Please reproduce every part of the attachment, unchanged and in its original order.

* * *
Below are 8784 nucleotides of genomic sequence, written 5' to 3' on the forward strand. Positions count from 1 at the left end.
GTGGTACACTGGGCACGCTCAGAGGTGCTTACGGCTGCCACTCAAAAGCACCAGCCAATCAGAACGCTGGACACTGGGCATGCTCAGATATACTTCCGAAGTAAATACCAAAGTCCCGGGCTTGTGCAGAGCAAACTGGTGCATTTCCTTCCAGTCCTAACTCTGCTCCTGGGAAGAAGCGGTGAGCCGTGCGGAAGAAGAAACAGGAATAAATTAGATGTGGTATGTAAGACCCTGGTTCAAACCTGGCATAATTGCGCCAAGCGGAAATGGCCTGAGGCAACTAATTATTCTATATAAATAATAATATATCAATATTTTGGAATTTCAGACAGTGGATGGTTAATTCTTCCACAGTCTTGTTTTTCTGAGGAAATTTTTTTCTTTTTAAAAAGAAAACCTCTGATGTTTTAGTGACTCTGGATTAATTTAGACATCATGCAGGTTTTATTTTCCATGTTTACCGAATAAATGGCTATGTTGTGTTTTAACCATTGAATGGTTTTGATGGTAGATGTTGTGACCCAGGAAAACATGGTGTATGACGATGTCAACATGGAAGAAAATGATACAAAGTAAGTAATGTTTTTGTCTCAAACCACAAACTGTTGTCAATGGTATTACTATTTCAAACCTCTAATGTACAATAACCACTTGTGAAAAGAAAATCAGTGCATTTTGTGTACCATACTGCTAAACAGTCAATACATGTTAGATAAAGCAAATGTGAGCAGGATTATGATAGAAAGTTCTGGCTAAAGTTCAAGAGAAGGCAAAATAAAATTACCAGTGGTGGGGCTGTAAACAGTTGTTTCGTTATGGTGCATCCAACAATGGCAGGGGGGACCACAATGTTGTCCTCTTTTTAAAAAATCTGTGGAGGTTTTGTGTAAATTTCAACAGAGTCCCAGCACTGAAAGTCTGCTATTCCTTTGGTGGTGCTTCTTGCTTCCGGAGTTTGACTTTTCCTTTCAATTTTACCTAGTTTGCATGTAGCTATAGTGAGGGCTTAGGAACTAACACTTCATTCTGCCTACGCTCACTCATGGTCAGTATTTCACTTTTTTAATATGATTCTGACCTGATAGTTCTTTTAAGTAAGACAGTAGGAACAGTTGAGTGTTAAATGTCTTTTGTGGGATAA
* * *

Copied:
Below are 8784 nucleotides of genomic sequence, written 5' to 3' on the forward strand. Positions count from 1 at the left end.
GTGGTACACTGGGCACGCTCAGAGGTGCTTACGGCTGCCACTCAAAAGCACCAGCCAATCAGAACGCTGGACACTGGGCATGCTCAGATATACTTCCGAAGTAAATACCAAAGTCCCGGGCTTGTGCAGAGCAAACTGGTGCATTTCCTTCCAGTCCTAACTCTGCTCCTGGGAAGAAGCGGTGAGCCGTGCGGAAGAAGAAACAGGAATAAATTAGATGTGGTATGTAAGACCCTGGTTCAAACCTGGCATAATTGCGCCAAGCGGAAATGGCCTGAGGCAACTAATTATTCTATATAAATAATAATATATCAATATTTTGGAATTTCAGACAGTGGATGGTTAATTCTTCCACAGTCTTGTTTTTCTGAGGAAATTTTTTTCTTTTTAAAAAGAAAACCTCTGATGTTTTAGTGACTCTGGATTAATTTAGACATCATGCAGGTTTTATTTTCCATGTTTACCGAATAAATGGCTATGTTGTGTTTTAACCATTGAATGGTTTTGATGGTAGATGTTGTGACCCAGGAAAACATGGTGTATGACGATGTCAACATGGAAGAAAATGATACAAAGTAAGTAATGTTTTTGTCTCAAACCACAAACTGTTGTCAATGGTATTACTATTTCAAACCTCTAATGTACAATAACCACTTGTGAAAAGAAAATCAGTGCATTTTGTGTACCATACTGCTAAACAGTCAATACATGTTAGATAAAGCAAATGTGAGCAGGATTATGATAGAAAGTTCTGGCTAAAGTTCAAGAGAAGGCAAAATAAAATTACCAGTGGTGGGGCTGTAAACAGTTGTTTCGTTATGGTGCATCCAACAATGGCAGGGGGGACCACAATGTTGTCCTCTTTTTAAAAAATCTGTGGAGGTTTTGTGTAAATTTCAACAGAGTCCCAGCACTGAAAGTCTGCTATTCCTTTGGTGGTGCTTCTTGCTTCCGGAGTTTGACTTTTCCTTTCAATTTTACCTAGTTTGCATGTAGCTATAGTGAGGGCTTAGGAACTAACACTTCATTCTGCCTACGCTCACTCATGGTCAGTATTTCACTTTTTTAATATGATTCTGACCTGATAGTTCTTTTAAGTAAGACAGTAGGAACAGTTGAGTGTTAAATGTCTTTTGTGGGATAA